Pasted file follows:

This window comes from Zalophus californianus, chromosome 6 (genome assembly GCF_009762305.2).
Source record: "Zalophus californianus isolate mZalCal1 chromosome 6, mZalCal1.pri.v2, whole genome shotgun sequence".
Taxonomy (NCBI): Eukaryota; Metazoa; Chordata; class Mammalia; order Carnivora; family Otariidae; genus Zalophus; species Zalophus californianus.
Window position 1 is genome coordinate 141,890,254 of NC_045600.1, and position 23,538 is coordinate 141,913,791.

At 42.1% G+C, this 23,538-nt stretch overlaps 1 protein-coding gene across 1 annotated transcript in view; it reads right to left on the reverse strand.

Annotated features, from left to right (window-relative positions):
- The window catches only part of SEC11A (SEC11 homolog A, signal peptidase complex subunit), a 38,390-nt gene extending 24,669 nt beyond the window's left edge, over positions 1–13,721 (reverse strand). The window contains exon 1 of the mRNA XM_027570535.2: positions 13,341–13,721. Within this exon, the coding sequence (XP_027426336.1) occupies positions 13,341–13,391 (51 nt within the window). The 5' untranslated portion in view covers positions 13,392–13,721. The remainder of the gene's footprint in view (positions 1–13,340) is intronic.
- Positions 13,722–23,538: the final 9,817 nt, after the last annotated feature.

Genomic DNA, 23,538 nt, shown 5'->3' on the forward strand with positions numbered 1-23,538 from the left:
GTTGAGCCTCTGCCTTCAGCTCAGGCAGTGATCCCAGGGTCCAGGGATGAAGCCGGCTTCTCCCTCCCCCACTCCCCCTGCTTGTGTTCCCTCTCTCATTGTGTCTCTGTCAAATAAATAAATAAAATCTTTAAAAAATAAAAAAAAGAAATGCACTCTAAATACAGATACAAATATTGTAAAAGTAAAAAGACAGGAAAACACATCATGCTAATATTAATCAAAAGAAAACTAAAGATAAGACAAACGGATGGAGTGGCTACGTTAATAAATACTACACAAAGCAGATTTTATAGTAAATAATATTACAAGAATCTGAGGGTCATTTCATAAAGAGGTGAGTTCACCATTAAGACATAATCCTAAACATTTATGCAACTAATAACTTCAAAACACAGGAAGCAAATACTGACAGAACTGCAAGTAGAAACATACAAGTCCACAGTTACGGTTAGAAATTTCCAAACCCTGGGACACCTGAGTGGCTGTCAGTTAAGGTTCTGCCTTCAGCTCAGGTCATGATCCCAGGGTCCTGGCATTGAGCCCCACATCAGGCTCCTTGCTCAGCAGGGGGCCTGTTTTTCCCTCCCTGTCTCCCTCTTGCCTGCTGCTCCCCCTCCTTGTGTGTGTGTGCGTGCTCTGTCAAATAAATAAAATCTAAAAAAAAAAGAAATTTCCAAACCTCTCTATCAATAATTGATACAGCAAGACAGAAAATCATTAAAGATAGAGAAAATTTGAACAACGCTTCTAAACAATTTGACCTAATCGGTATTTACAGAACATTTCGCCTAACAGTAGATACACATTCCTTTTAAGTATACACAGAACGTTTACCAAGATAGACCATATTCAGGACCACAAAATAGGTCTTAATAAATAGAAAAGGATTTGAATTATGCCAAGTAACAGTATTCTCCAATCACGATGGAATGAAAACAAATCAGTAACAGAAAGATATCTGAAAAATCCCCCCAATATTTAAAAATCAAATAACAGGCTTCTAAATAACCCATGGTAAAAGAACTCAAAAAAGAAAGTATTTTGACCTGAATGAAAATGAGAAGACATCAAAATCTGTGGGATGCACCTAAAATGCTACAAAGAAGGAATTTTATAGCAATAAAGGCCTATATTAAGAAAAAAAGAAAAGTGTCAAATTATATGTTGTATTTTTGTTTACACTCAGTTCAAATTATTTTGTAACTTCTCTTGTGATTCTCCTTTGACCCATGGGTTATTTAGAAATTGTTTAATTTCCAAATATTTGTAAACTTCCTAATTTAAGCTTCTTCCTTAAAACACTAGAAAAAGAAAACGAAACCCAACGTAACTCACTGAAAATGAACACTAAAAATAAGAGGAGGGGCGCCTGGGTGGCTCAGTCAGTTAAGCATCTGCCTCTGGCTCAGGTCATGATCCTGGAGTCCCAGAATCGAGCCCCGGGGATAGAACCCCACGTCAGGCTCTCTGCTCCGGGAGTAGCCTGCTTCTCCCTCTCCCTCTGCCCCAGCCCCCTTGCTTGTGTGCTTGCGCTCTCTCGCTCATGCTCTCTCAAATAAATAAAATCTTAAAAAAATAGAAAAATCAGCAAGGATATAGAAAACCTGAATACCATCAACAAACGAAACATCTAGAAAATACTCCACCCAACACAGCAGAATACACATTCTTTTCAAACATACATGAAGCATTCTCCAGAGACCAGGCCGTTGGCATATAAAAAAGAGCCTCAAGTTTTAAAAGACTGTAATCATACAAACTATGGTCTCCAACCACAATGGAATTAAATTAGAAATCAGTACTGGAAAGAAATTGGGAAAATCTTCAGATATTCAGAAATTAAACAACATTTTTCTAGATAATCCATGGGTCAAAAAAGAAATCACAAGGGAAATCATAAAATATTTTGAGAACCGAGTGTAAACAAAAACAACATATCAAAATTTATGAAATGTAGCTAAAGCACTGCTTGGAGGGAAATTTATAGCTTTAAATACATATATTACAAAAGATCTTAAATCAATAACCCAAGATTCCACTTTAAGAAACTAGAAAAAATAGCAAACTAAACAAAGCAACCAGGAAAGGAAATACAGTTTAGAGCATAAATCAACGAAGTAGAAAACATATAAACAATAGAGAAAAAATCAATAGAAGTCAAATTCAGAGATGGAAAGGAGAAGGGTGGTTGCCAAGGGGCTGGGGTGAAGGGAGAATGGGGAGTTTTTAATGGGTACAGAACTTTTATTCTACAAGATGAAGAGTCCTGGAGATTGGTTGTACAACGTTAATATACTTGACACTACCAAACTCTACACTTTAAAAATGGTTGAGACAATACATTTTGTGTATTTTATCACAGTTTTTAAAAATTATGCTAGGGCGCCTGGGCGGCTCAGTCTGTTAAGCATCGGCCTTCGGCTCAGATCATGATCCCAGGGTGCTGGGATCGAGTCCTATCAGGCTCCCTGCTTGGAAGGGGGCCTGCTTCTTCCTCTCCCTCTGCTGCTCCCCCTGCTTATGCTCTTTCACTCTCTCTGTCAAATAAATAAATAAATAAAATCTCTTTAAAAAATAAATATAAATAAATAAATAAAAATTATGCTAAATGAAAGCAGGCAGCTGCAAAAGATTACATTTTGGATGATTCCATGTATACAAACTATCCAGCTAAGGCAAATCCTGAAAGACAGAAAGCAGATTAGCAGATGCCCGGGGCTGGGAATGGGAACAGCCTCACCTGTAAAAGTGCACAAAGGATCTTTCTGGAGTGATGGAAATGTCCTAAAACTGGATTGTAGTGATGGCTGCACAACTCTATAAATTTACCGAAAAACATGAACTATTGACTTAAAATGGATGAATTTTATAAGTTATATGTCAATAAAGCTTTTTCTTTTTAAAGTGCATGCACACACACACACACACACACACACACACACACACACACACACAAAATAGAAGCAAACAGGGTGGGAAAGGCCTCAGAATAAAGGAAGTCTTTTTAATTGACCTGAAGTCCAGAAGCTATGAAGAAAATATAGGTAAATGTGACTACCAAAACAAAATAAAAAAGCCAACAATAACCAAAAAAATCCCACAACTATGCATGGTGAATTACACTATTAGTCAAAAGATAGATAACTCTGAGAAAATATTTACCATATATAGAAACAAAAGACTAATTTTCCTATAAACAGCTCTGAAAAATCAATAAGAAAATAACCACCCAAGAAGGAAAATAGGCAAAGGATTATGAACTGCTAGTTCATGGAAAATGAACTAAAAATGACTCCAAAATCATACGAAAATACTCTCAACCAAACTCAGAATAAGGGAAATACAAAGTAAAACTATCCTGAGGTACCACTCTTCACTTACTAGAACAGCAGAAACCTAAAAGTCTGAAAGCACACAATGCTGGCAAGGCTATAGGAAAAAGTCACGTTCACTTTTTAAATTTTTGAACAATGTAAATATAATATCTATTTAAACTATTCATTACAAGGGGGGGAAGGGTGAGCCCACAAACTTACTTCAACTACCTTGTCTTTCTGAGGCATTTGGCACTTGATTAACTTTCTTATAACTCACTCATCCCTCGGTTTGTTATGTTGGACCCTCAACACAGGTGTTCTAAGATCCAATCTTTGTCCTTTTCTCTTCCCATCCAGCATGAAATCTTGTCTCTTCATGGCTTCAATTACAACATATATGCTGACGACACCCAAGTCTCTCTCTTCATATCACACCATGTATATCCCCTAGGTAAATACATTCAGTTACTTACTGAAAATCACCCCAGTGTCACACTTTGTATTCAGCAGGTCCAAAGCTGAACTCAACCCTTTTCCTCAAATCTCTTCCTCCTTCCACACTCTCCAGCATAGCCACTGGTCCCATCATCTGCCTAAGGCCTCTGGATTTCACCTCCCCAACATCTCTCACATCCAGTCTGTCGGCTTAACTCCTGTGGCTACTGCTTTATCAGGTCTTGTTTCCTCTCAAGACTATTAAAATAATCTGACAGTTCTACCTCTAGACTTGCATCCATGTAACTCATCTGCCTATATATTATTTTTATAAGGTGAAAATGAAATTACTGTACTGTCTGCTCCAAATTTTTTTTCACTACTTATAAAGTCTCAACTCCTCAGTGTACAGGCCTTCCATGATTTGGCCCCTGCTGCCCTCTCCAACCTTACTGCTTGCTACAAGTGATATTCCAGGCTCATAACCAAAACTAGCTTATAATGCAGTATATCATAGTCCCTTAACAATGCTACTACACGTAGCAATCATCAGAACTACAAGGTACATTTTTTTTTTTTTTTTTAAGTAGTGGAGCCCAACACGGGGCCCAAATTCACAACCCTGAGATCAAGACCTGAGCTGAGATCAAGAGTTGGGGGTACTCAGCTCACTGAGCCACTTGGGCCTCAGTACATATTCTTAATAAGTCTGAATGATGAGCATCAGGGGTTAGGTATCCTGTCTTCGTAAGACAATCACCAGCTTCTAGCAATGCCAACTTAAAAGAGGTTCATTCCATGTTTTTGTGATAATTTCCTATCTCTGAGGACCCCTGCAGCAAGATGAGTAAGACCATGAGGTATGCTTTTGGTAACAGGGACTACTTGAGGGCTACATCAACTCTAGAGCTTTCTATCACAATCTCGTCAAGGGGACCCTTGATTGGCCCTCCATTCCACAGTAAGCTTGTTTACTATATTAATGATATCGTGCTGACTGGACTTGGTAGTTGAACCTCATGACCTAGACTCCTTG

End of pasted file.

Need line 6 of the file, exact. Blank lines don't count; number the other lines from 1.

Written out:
Annotated features, from left to right (window-relative positions):